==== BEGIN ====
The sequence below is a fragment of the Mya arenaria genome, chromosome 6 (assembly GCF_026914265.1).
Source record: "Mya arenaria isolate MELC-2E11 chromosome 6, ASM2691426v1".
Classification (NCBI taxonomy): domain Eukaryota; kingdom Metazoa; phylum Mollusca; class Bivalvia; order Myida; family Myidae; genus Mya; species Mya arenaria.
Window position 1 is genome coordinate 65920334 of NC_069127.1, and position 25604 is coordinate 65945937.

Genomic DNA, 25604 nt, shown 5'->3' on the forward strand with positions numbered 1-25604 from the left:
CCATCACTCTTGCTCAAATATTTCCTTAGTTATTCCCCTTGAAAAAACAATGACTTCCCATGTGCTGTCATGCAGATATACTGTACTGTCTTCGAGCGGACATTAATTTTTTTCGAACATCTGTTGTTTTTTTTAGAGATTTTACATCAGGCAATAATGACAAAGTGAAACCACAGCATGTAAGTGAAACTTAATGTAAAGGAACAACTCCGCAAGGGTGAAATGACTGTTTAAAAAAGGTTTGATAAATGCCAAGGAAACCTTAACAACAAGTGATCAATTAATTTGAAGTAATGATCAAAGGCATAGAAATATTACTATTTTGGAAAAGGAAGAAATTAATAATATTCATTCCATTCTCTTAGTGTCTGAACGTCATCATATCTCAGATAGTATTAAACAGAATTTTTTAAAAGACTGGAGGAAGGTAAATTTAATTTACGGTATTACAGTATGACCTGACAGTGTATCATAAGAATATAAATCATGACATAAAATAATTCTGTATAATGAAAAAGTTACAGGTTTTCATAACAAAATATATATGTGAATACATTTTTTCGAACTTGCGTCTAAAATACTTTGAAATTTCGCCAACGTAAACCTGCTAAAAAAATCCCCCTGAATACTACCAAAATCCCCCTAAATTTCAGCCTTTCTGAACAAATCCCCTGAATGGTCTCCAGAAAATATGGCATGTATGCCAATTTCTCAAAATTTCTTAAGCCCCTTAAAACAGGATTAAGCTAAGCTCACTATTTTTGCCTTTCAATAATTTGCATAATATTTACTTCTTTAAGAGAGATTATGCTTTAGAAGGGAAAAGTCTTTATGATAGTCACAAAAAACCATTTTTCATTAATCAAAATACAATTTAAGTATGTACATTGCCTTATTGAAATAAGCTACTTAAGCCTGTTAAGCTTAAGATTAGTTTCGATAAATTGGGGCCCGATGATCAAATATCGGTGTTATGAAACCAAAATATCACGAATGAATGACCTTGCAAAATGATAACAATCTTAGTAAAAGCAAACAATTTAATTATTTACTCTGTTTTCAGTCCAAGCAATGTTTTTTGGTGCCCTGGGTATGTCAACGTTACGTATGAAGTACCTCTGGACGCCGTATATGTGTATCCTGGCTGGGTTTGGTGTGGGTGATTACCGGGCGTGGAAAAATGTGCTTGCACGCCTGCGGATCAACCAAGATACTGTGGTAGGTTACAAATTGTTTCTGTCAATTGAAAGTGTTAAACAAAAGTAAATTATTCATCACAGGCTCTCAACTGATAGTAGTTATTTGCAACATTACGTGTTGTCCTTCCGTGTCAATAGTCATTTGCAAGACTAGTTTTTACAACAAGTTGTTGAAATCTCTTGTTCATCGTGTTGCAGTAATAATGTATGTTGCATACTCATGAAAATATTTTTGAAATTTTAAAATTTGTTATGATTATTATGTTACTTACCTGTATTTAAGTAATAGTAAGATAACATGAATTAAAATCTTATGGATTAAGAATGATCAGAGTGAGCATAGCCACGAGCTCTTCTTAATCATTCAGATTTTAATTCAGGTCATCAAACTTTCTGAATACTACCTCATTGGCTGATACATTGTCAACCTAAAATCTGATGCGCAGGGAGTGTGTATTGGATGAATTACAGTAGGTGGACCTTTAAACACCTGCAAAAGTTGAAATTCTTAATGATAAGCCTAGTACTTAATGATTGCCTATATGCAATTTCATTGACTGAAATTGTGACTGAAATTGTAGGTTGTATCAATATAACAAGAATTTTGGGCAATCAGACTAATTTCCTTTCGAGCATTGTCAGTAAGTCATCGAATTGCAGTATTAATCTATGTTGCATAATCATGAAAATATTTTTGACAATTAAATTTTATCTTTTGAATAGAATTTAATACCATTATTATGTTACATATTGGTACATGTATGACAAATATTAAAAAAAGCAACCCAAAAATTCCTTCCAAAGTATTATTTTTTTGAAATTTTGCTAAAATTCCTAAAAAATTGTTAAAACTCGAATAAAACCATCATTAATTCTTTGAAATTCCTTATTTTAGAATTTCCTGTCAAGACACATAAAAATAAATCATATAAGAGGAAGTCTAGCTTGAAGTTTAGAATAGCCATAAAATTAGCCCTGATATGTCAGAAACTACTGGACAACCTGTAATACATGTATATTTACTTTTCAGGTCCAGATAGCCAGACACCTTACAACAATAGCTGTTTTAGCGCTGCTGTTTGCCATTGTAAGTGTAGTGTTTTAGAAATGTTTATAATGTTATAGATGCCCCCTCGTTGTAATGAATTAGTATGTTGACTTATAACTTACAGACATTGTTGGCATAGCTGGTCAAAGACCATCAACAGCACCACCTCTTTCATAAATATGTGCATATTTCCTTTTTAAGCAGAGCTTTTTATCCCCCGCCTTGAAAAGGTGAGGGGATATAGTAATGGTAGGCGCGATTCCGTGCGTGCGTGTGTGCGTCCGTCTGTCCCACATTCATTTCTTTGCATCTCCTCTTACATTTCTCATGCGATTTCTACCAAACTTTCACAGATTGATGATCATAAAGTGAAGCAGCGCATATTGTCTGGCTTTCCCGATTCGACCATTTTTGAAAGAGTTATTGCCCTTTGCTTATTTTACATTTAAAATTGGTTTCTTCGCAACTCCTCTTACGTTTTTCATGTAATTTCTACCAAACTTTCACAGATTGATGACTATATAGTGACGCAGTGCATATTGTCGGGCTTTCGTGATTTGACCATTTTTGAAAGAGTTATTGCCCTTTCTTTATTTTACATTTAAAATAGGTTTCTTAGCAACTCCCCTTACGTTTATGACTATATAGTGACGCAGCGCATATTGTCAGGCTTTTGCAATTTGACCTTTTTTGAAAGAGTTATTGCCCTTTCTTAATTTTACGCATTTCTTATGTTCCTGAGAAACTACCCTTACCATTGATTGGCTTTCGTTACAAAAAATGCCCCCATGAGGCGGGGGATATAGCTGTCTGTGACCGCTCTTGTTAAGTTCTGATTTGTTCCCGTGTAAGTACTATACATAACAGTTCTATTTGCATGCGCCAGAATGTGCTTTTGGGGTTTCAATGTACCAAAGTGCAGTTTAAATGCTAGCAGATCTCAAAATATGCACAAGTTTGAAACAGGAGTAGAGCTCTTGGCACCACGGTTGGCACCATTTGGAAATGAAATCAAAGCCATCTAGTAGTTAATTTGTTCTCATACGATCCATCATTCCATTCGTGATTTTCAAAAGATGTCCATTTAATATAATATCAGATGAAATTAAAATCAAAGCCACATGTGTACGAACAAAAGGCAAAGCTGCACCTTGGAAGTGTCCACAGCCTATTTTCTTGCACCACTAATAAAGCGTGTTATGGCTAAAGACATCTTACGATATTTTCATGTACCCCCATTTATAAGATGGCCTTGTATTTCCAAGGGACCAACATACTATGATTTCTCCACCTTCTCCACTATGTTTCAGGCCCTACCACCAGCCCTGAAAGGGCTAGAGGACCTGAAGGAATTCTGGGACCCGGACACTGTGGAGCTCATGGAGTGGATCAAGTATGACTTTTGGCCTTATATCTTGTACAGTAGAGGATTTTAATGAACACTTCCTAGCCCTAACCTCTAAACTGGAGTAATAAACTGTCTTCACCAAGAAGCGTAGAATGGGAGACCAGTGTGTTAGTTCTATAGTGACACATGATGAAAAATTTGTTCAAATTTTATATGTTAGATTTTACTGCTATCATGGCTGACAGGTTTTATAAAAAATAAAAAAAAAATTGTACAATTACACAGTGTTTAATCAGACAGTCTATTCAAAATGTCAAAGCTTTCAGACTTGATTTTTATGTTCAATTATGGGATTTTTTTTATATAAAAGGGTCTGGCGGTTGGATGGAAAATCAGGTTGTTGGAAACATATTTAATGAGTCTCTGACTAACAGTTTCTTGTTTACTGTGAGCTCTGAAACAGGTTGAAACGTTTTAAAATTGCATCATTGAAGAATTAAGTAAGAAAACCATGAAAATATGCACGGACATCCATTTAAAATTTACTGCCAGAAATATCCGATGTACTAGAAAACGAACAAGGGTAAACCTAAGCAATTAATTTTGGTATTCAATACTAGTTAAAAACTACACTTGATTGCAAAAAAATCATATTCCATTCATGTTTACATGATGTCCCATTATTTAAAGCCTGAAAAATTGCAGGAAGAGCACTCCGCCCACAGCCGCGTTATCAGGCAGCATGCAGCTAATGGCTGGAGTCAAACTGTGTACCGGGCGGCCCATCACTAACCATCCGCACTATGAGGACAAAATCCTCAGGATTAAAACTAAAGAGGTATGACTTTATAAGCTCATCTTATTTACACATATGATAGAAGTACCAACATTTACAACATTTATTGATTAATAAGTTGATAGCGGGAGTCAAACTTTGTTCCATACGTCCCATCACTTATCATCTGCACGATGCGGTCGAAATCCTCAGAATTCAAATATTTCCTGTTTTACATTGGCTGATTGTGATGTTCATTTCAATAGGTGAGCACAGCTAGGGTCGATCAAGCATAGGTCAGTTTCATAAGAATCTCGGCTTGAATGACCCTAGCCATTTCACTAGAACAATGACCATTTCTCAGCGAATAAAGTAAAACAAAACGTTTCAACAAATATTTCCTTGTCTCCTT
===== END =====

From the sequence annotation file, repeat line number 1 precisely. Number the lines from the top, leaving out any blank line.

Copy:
The sequence below is a fragment of the Mya arenaria genome, chromosome 6 (assembly GCF_026914265.1).